“I’m a commentator, not a debater,” Highton said.

Highton agreed that Bahouth had taken a lot of heat over past commentaries. But now, Highton said, Bahouth is “in denial.”

“He fancies himself as a fearless journalist, a courageous journalist,” Highton said. “But he was afraid [the commentary] might offend Lilley. He thought, ‘Jake has tenure, I don’t.’ … He has a guilty conscience. He knows he should have aired me.”

Said Bahouth: “Jake ducks debate. His favorite word is ‘gutless.’ Guess who that word applies to today?”

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Media

Gas price reality check
Journalism—with a few exceptions—has not been doing its job on the gas price story. The simple truth is that the price of gas now, in real dollars, is remarkably low.

Nearly all news coverage on this story has used raw dollar figures for gas prices. But when adjusted for inflation, the price is only moderately higher than the post-1973 low of January 1999. Prices were higher many times in the recent past. The main reason they seem high now is that consumers have been spoiled by an extended period of low prices that began in 1996 and hit a post-1973 low in 1998.

UNR economist Thomas Cargill says he thinks reporters fail to convert gas price figures because “it takes most of the spectacularism out of the news if you deflate it. If you say, ‘Compared to 20 years ago…’— that’s not news.”

1973 is a benchmark year because the United States stopped living in a fool’s paradise of oil prices that year. In October 1973, the Arab members of the Organization of Petroleum Exporting Countries used their power as a cartel during the Yom Kippur war to stop shipping oil to nations that supported Israel against Egypt in the conflict, sparking what became known as the 1973 Oil Shock. Gas prices shot up four-fold, and, while they eventually came back down (and it took 10 years to happen), the world never returned to the low prices of the earlier 20th century.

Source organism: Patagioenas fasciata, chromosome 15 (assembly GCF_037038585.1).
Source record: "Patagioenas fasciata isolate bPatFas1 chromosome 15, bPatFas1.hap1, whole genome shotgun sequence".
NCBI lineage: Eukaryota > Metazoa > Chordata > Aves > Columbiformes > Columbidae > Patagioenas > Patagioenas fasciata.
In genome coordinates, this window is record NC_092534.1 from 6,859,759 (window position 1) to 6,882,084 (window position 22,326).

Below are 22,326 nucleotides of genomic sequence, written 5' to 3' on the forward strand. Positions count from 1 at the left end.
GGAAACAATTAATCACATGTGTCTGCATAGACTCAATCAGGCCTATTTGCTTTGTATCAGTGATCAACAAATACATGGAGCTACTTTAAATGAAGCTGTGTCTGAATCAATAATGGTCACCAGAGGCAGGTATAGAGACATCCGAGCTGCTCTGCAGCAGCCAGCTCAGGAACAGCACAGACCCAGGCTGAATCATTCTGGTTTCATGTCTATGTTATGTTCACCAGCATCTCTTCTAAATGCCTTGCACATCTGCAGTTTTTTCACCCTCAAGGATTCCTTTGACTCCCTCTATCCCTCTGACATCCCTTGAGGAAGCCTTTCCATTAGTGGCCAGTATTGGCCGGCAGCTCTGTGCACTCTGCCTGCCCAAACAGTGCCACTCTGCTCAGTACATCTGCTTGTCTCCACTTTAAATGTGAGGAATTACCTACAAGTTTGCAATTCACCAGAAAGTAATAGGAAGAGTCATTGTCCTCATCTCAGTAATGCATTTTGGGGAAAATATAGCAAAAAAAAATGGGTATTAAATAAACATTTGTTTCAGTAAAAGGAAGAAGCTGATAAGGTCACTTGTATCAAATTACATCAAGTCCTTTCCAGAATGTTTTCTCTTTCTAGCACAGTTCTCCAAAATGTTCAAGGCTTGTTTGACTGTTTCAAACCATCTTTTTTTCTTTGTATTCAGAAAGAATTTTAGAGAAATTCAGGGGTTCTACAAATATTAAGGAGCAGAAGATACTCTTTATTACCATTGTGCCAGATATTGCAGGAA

Right now, the price of gas, in real dollar terms, is exactly what it was in 1985 and 1978, according to the U.S. Energy Information Administration. And prices are only two thirds what they were in 1980 and ’81. Moreover, gas as a proportion of the total spending of most people today is also very low.

In addition, the United States is the world’s bargain basement for gasoline, according to research by Britain’s Automobile Association and the Dallas Morning News (which on Sunday devoted a full page to gas price myths). In Europe, it runs from a low of $3.46 a gallon (Poland) to a high of $5.64 (Holland).

Why journalists generally don’t provide this kind of context is anyone’s guess, since it’s a simple process to do the math. Inflation calculators are easily available on the Internet these days (if you’d like to do the math yourself, there’s one at www.westegg.com/inflation/).

Finally, while most reporters put a viewing-with-alarm tone to their gas price stories, in fact there are upsides to people driving less. It means fewer traffic accidents, less pollution and less resulting health care problems, and preservation of petroleum for other more useful purposes. UNR scientist Glenn Miller says there are better things to do with petroleum than drive.

“Oil contains so many valuable chemicals that we should not just be burning them up because we’ll need them in the future. They are used for everything from prescription drugs to agricultural chemicals to plastics.”

Miller also says any adverse reaction to gas prices helps Lake Tahoe and the Truckee River.

“Pollutants out of exhaust causes heavy molecular [contaminants] to be absorbed into the ground and then run off into the rain and into the lake. I’ve got a graduate student who’s doing a thesis on this. The Truckee River is the same thing. These things get absorbed into fine sediments and flow down the river.”

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Dennis Myers

Dennis Myers was the news editor of the Reno News & Review. He was a journalist for more than four decades. In 1987-88 he was chief deputy secretary of state of Nevada. He was coauthor of Uniquely...